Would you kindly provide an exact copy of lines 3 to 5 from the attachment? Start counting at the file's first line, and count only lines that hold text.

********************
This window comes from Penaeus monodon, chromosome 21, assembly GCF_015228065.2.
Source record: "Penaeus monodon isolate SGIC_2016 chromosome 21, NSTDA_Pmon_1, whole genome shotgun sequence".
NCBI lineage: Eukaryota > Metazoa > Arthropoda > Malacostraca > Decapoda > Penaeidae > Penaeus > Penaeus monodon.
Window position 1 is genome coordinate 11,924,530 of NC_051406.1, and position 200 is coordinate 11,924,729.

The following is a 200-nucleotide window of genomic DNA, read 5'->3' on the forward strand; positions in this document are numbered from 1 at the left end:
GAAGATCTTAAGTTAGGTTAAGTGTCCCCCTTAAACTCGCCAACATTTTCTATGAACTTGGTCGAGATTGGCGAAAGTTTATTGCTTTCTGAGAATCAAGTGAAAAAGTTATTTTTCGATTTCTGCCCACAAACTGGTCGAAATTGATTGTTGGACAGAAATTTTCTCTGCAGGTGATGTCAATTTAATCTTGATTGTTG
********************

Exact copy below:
NCBI lineage: Eukaryota > Metazoa > Arthropoda > Malacostraca > Decapoda > Penaeidae > Penaeus > Penaeus monodon.
Window position 1 is genome coordinate 11,924,530 of NC_051406.1, and position 200 is coordinate 11,924,729.

The following is a 200-nucleotide window of genomic DNA, read 5'->3' on the forward strand; positions in this document are numbered from 1 at the left end: